Digital comics | Tom Spurgeon talks to comiXology’s Chip Mosher about the comiXology Submit program, which is tailored for small publishers and self-published work. To prepare for the interview, Spurgeon gathered questions from creators at the Small Press Expo (which comiXology co-sponsored), and he talks to Mosher about the nuts and bolts of the Submit program, including payments, processing and the willingness to handle unusual formats. “We’ve had people sell thousands of copies and we’ve had people sell one or two copies,” Mosher says. “People have told me they’ve paid their rent with money from Submit. Or they were able to work on more comics with the money they made from Submit. It’s great to offer our customers such diverse comics from the program and at the same time be able to support the creation of more diverse work.” [The Comics Reporter]
Creators | A U.K. researcher argues that Marie Duval was the real creative force behind the wildly popular 19th-century British comic Ally Sloper, which is largely credited to her husband Charles Ross. Duval, the pen name of French cartoonist Emilie de Tessier, drew the character at the height of his popularity in the 1860s and ’70s, but historian David Kunzle now questions what role Ross actually played in his creation. [The Guardian]
Commentary | Chase Magnett pushes back on Chris Suellentrop’s statement, made in a column about GamerGate, that comics are “a medium that has never outgrown its reputation for power fantasies and is only very occasionally marked by transcendent work (Maus, or the books of Chris Ware) that demands that the rest of the culture pay attention to it.” [Comicbook.com]
Beginning today, writer Jim Gibbons and artist Caleb Goellner‘s Birch Squatch: The Last Bigfoot #1 (which premiered digitally in mid-September on Gumroad) is available on comiXology for 99 cents. To mark the occasion, Goellner shared with ROBOT 6 a glimpse into the creative process through a series of images.
The comic, about a legendary figure driven out of the woods by rampant development, is definitely worth a read.
Publishing | DC Entertainment Co-Publishers Dan DiDio and Jim Lee talk about the state of the comics market, DC’s upcoming move from New York City to Burbank, the growing female audience and more. “There’s also a diversification within the audience itself the past couple of years,” Lee observed. “You’ve seen more women, more female readers, in general. When we launched Batgirl and Gotham Academy, those books struck a different note, different tonality, and that was in large part due to editor Mark Doyle bringing these projects together with different kinds of creators. It was our way of broadening the base of the Batman family of books but doing it in a different way to attract a different audience. I think it speaks well to the future that we’re not just going to strike the same note looking for the same customer. […] You can’t necessarily rely on the same continuity, the same core hardcore comics-driven material; you have to diversify, broaden your net and bring in different voices to the company.” [ICv2]
To celebrate the Season 5 premiere of The Walking Dead on Sunday, comiXology is holding an apocalypse-scale sale on the comic series created by Robert Kirkman, Tony Moore and Charlie Adlard.
Through Oct. 13, digital editions of the first 126 issues are available for just 99 cents each — the three specials focusing on the Governor, Michonne and Tyrese, too. If you prefer to devour the series in larger chunks, the collections are also discounted, with the majority of the volumes priced at $5.99.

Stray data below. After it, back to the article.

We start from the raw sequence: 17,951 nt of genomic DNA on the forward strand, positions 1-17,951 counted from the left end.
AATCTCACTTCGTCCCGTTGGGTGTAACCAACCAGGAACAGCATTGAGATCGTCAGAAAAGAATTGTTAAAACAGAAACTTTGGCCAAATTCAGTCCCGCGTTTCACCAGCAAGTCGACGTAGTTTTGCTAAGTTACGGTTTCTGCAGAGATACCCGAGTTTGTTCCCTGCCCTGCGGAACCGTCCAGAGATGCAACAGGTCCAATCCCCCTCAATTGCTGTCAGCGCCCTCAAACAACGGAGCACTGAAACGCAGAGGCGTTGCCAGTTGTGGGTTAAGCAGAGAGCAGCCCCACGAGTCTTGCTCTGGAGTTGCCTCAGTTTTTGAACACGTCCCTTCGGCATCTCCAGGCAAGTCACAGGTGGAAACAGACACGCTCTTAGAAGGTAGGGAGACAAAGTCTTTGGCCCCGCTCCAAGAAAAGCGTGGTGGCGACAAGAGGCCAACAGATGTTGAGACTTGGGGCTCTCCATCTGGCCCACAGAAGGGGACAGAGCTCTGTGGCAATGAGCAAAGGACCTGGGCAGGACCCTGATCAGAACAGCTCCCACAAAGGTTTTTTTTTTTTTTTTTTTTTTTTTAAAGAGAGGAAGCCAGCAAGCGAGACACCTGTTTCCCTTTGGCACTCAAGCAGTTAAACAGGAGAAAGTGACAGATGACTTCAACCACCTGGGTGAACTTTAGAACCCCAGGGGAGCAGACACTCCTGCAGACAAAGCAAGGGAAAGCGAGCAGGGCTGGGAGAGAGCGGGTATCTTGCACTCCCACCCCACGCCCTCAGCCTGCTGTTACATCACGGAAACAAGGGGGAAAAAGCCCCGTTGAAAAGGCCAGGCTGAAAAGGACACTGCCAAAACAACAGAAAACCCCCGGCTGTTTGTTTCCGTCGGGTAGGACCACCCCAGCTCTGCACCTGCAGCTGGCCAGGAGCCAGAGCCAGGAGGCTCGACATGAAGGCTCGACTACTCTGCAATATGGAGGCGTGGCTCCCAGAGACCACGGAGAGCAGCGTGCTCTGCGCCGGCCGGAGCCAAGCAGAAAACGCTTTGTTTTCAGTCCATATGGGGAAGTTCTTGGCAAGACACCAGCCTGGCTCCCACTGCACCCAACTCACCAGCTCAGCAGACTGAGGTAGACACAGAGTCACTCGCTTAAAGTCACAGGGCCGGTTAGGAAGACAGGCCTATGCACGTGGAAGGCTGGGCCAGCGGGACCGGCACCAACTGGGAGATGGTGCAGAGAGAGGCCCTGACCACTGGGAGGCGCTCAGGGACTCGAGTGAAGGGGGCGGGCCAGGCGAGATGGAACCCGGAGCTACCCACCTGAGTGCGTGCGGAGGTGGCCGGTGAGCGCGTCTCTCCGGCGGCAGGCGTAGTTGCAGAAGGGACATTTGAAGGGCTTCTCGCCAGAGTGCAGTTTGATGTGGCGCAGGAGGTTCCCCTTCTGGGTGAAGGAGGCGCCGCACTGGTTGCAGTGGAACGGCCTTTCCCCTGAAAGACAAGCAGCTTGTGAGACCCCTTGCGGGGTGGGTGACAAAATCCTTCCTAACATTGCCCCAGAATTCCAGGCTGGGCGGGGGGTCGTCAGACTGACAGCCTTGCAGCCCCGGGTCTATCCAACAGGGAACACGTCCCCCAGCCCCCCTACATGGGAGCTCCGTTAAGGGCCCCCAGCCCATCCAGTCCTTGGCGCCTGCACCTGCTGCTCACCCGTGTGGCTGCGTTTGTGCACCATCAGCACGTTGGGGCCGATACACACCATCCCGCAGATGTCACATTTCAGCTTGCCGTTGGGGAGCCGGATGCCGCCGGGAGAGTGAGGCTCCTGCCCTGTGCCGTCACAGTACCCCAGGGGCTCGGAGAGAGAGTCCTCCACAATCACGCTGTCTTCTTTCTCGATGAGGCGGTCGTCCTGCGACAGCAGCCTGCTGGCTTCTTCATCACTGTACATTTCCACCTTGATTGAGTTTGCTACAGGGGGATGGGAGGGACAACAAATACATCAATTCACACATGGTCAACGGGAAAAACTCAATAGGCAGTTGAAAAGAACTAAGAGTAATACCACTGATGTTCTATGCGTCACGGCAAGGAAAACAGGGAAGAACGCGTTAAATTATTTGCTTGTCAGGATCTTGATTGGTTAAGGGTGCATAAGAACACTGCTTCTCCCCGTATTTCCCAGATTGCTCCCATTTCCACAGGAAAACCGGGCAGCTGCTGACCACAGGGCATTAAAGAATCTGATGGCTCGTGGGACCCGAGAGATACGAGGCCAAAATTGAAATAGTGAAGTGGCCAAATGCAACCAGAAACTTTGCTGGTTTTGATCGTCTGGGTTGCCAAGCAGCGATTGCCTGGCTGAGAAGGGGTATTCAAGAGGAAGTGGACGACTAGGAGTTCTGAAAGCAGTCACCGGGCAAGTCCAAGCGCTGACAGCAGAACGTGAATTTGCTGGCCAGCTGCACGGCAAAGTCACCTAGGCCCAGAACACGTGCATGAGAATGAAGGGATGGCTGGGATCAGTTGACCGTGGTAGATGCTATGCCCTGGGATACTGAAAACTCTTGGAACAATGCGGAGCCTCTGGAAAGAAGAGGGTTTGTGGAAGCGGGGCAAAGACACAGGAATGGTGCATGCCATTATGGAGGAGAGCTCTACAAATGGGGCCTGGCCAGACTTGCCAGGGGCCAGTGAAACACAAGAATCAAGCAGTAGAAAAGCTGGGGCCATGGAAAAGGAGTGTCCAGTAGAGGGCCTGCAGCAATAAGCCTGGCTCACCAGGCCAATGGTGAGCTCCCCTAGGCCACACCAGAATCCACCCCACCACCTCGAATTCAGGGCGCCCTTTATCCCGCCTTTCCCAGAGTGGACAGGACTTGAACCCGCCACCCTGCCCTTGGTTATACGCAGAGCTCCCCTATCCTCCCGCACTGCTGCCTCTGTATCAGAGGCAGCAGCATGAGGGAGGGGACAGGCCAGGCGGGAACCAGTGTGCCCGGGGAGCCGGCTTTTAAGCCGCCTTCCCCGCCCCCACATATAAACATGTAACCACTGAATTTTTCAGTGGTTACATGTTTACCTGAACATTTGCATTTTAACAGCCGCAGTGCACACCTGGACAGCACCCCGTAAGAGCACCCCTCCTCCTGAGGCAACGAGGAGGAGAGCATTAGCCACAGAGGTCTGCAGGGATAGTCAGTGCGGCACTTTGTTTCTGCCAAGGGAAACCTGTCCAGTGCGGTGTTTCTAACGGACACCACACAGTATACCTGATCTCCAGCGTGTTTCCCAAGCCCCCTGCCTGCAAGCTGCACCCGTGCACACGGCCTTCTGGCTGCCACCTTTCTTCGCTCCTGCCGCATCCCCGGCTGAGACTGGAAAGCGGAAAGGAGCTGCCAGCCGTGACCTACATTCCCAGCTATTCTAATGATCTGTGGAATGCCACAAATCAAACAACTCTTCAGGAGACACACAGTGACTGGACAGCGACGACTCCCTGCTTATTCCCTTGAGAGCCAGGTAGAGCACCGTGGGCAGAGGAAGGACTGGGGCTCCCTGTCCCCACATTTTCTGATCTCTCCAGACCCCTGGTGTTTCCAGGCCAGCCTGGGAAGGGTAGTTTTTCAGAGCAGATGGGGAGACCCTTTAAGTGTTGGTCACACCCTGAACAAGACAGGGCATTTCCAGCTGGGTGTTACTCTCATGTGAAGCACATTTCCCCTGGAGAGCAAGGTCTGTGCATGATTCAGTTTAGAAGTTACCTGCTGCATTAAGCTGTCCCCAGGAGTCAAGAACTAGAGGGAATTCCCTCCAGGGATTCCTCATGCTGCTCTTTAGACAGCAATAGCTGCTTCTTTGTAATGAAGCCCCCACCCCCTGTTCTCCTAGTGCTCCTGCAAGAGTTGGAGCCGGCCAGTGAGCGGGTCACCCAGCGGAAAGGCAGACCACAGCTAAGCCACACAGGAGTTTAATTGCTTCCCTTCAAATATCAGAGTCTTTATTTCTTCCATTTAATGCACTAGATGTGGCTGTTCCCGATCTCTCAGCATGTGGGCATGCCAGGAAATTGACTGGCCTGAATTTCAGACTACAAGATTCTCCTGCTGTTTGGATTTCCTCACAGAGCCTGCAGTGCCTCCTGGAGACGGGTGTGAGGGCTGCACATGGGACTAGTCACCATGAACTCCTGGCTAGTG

This past Friday, Pat Quinn, SCAD Atlanta Associate Chair of Sequential Art, invited me to observe GENERATE, the school’s version of 24-hour comic day. (SCAD calls it GENERATE to allow any other of the school’s departments that wants to participate can do their own 24-hour challenge). The event kicked off at 10 AM on Friday. Students participating in GENERATE are challenged to create a 24 page black and white print ready comic in 24 hours from a blank slate. This year, they introduced an option for students to form a team to produce the book, those who chose that option had to also color the comic.
Because readers have undoubtedly been counting down the days on their calendars, it’s probably unnecessary to say what today is — but we’ll do so anyway: It’s Sept. 25, National Comic Book Day!
No, not Free Comic Book Day; that’s in May. National Comic Book Day, the unofficial holiday whose origins are as mysterious as its observers are scarce. As we noted last year, no one takes credit for its founding — heck, no one seems to know when it began — it receives little to no industry support, and there are no traditions tied to it (however, you can always try asking your local retailer for a free comic).
In celebration of the 20th Small Press Expo, held this weekend in Bethesda, Maryland, comiXology if offering a special SPX-themed bundle from Submit, its self-publishing platform for independent creators.
Available for this weekend only, the digital comics distributor is offering more than 80 titles by creator and small-press publishers exhibiting at the show for just $10.
In early August, in the wake of Mike Dawson’s conversation-starting essay, Magic Whistle creator Sam Henderson assessed the mitigating factors affecting his work as a cartoonist, laid many of the challenges at his own feet. As refreshing as it was to read a candid assessment of his creative plight, I was curious to learn Henderson’s mindset after people he responded to his post. While I was at it, of course, I angled to get a glimpse of his creative process.
Comics | Writing for The Advocate, Jase Peeples takes note of the diversity of DC Comics’ extended Batman family — from Batwoman to Batwing to Barbara Gordon’s roommate Alysia Yeoh — and talks with writers Gail Simone, Grant Morrison, Marc Andreyko, Tom Taylor and Chip Kidd. “I would like to think that people can pick up books like Batman Incorporated or The Multiversity and see their own lives reflected,” Morrison says. “But I’d always caveat that with the need for us to see more diverse writers and artists, because that’s when I think the walls will really come down. As a straight [white guy from Scotland] I can only do so much, and I find even sometimes when you do this, you do get accused of tokenism or pandering. I don’t mind it. I can put up with that, but I’d rather see a genuine spread of writers and artists creating this material.” [Advocate.com]